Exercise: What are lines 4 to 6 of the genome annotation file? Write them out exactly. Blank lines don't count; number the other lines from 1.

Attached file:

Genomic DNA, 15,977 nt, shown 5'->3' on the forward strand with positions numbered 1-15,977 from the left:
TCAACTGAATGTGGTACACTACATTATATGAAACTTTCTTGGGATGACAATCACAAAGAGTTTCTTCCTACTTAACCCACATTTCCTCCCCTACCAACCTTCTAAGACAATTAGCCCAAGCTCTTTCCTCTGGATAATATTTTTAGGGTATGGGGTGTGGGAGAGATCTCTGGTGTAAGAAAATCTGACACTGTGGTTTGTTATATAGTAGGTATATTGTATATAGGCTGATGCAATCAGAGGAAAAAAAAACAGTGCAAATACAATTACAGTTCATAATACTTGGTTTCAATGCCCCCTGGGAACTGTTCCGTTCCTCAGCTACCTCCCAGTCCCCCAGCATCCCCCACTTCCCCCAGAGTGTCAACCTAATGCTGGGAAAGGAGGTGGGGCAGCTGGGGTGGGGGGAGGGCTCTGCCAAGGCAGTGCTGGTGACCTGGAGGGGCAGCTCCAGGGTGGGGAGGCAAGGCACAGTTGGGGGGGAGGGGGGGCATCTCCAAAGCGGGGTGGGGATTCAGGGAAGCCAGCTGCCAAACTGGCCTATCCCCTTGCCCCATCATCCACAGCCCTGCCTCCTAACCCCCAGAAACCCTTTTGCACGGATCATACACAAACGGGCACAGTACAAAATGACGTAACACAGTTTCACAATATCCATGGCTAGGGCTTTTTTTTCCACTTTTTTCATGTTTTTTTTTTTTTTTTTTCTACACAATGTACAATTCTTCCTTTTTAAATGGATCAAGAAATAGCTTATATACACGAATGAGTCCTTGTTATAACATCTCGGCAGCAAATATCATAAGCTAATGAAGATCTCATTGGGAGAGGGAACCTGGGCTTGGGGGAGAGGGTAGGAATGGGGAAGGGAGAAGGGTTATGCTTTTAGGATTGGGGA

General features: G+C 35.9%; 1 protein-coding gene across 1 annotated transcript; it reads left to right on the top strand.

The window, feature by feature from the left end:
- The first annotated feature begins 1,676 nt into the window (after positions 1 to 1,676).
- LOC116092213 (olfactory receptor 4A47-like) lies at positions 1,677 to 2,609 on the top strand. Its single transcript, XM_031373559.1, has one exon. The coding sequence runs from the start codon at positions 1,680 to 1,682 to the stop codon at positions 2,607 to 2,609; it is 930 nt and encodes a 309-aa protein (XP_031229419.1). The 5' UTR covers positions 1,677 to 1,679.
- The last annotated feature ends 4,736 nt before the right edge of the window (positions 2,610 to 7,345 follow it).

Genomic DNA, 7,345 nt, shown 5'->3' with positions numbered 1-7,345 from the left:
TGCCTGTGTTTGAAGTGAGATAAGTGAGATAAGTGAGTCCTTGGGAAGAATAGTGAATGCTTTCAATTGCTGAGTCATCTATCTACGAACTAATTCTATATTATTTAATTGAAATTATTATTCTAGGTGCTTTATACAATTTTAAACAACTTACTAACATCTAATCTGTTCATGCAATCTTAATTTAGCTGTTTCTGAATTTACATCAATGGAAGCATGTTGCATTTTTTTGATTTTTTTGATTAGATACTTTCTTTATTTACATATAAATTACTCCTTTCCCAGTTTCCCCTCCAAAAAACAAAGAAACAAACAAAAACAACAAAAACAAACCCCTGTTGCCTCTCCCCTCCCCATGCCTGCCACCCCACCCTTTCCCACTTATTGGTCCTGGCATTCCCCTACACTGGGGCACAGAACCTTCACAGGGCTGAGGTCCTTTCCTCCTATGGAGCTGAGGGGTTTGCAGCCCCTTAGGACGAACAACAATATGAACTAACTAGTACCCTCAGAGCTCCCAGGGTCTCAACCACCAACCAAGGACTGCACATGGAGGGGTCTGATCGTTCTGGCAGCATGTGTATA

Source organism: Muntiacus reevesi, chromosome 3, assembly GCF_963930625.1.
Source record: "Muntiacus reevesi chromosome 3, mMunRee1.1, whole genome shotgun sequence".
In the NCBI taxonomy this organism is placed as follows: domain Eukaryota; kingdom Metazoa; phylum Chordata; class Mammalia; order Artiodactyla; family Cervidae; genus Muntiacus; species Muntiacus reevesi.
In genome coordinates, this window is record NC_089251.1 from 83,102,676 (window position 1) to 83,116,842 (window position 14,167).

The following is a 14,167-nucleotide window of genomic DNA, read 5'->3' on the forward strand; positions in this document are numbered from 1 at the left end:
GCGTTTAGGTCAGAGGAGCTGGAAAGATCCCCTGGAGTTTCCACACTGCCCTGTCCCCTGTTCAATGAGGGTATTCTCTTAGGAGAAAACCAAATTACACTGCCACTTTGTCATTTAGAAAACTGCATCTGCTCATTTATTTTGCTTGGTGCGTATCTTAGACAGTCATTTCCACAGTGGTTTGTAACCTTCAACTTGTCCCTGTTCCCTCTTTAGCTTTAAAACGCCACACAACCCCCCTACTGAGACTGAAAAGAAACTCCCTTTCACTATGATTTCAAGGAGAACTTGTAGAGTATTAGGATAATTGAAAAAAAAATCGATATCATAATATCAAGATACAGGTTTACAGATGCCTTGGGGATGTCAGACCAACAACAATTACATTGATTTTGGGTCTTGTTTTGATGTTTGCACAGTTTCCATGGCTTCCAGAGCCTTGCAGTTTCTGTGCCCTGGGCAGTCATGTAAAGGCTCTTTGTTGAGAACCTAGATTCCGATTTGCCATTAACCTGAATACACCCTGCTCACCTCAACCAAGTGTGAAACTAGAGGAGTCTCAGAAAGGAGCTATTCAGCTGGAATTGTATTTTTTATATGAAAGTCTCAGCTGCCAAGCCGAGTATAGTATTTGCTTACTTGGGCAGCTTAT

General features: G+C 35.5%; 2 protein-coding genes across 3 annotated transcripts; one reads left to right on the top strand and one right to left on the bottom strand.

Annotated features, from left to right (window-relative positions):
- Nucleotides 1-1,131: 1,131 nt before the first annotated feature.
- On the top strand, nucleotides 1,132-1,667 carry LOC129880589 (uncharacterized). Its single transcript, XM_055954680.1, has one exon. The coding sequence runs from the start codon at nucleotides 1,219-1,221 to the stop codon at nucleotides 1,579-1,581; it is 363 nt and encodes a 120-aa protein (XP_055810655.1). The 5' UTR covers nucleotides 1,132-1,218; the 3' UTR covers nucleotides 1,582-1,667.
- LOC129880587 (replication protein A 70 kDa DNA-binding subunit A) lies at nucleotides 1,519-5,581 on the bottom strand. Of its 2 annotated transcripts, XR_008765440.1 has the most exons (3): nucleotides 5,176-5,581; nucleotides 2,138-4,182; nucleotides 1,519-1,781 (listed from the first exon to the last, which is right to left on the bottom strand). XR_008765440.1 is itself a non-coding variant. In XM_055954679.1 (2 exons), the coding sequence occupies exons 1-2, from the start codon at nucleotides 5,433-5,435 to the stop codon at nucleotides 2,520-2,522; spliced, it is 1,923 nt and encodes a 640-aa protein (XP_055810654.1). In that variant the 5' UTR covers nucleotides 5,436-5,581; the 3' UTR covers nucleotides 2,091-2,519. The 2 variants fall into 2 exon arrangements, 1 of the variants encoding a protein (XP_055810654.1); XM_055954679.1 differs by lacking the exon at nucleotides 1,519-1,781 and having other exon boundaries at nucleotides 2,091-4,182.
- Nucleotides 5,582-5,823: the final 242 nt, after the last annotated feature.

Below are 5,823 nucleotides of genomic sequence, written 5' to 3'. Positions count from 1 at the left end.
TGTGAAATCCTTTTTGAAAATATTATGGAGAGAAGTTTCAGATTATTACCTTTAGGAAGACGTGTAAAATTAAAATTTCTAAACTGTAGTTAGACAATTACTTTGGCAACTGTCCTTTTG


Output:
The window, feature by feature from the left end:
- The first annotated feature begins 1,676 nt into the window (after positions 1 to 1,676).
- LOC116092213 (olfactory receptor 4A47-like) lies at positions 1,677 to 2,609 on the top strand. Its single transcript, XM_031373559.1, has one exon. The coding sequence runs from the start codon at positions 1,680 to 1,682 to the stop codon at positions 2,607 to 2,609; it is 930 nt and encodes a 309-aa protein (XP_031229419.1). The 5' UTR covers positions 1,677 to 1,679.